Stronger Canadian dollar cuts into hog profits
More supply coincides with less demand in the fall
Canadian hog producers posted profits during the summer months, but the market outlook heading into the fall is filled with uncertainty, Perry Mohr, general manager for Hams Marketing Services said.
“From mid-May to present, I would suggest that most producers have made money,” he said. “However, I think people are kind of getting disillusioned about the price being as high as it is and the talk about feed prices going down. It’s true when you talk about the new-crop prices, but right now corn and soybean prices are still relatively high if you’re buying stuff in someone’s bin today.
Mohr said hog prices have begun a downward trend, dropping $10 per 100 kg the last few weeks. According to Hams Marketing Service’s weekly hog prices, Signature#3 hogs dropped from $191.69 per 100 kg during the week ended July 5, to $184.21 per 100 kg during the week ended August 2.
“Ironically, part of the decline in prices is due to the Canadian dollar moving from roughly 94 U.S. cents a few weeks ago to around 96 U.S. cents,” he said. “The second component is that cut-out in the U.S., which hit record levels a few weeks ago, has come off considerably. Packers went from making US$20 per hog, to losing US$10 per hog in a short time. They’ve adjusted cash bids to account for that.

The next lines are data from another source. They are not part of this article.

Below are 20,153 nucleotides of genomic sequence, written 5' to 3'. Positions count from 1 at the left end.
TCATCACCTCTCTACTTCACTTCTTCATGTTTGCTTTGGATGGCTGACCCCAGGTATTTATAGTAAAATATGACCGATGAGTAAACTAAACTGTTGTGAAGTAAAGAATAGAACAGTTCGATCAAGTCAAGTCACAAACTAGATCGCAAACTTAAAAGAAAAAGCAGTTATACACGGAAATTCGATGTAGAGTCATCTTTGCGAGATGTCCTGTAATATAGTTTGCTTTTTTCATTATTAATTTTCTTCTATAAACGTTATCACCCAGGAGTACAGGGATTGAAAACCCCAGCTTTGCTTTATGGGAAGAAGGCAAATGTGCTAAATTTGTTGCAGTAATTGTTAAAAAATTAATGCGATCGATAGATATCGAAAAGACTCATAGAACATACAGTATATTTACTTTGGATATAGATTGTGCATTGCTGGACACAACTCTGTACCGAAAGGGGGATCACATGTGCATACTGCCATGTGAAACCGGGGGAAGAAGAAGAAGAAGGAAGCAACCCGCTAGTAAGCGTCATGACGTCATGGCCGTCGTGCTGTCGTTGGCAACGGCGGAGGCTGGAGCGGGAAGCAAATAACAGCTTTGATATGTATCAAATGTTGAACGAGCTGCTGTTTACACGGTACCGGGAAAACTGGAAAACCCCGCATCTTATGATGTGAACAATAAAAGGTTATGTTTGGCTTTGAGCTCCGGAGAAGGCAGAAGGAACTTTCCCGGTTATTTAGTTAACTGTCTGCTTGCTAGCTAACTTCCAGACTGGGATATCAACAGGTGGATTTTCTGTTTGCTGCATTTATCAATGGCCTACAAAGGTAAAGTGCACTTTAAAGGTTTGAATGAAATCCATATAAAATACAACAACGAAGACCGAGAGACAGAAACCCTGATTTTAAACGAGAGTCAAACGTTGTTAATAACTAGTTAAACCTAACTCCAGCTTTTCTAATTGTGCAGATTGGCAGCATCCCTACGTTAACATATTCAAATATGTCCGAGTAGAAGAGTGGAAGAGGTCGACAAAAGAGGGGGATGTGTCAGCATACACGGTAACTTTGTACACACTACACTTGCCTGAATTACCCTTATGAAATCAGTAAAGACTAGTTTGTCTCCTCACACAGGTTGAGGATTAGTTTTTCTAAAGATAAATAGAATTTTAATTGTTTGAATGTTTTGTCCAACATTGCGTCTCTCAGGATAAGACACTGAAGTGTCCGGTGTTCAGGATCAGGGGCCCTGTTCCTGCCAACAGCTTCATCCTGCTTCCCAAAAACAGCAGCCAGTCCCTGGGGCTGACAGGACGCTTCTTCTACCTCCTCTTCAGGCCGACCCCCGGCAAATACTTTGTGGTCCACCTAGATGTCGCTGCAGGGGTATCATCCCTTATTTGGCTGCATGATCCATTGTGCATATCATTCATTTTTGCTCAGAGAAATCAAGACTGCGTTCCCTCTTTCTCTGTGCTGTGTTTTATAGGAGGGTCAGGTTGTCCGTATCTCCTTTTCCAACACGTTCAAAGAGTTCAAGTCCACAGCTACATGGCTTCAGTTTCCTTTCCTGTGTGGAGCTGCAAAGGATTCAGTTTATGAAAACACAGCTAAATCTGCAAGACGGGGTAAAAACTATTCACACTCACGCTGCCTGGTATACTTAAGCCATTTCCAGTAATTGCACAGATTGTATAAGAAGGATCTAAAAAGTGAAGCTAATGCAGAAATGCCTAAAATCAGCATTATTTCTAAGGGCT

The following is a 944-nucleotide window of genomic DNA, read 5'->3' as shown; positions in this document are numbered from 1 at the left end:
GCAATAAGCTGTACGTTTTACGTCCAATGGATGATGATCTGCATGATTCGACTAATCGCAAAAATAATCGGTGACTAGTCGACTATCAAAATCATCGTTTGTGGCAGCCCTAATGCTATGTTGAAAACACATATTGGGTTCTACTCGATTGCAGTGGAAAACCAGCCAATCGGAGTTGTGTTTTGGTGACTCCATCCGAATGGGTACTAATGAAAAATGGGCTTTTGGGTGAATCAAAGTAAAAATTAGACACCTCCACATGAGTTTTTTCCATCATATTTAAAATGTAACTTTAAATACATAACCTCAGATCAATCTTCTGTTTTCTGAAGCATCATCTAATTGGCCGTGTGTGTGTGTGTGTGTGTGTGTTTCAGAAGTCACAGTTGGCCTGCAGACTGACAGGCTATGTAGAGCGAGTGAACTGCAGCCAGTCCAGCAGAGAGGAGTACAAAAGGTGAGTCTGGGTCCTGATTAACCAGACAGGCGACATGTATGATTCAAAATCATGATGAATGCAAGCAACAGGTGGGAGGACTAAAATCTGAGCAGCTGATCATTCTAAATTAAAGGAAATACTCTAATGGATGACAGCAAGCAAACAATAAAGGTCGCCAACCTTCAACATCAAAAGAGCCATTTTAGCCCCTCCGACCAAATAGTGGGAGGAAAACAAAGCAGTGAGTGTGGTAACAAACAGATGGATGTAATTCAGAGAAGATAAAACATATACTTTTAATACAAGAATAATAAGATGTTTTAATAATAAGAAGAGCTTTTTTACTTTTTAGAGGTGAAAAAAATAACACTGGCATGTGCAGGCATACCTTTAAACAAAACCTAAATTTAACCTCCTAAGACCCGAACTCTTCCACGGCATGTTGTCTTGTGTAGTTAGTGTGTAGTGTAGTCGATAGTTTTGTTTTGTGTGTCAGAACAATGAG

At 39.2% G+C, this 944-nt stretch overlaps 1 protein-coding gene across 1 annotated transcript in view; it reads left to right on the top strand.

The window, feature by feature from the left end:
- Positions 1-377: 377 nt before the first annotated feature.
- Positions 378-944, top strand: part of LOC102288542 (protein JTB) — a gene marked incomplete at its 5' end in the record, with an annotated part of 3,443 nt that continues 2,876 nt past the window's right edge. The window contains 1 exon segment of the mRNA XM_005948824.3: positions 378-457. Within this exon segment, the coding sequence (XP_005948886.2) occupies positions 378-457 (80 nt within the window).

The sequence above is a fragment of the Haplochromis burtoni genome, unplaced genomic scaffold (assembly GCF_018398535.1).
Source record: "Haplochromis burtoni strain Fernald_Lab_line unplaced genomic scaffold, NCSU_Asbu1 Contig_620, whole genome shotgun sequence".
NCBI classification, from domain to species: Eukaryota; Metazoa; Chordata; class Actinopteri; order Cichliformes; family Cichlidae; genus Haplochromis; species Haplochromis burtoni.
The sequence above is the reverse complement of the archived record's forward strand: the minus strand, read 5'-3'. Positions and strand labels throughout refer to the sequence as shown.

“Hog supplies will also increase gradually into September and October, which corresponds with a decrease in demand for pork,” Mohr added.
Supplies typically increase during the fall, because the cool weather allows hogs to reach their market weight quickly.
However, the biggest factor for the downward trend seen in hog prices is coming from the 2013-14 U.S. corn crop, which is on pace to produce a record 13.95 billion bushels, the USDA said.
According to the Chicago Board of Trade’s closing numbers for August 5, September U.S. corn futures were at US$4.6925 per bushel. With favourable crop-growing conditions forecast for the U.S. Corn Belt, prices are expected to continue to drop.
This means it will be cheaper to feed hogs, resulting in a decrease in hog prices.
“We know there is a record amount of corn acres planted and we fully expect corn prices to be US$5 per bushel or less for a good part of next year,” Mohr said. “Based on the fundamentals we have a handle on now, it will decrease hog prices.”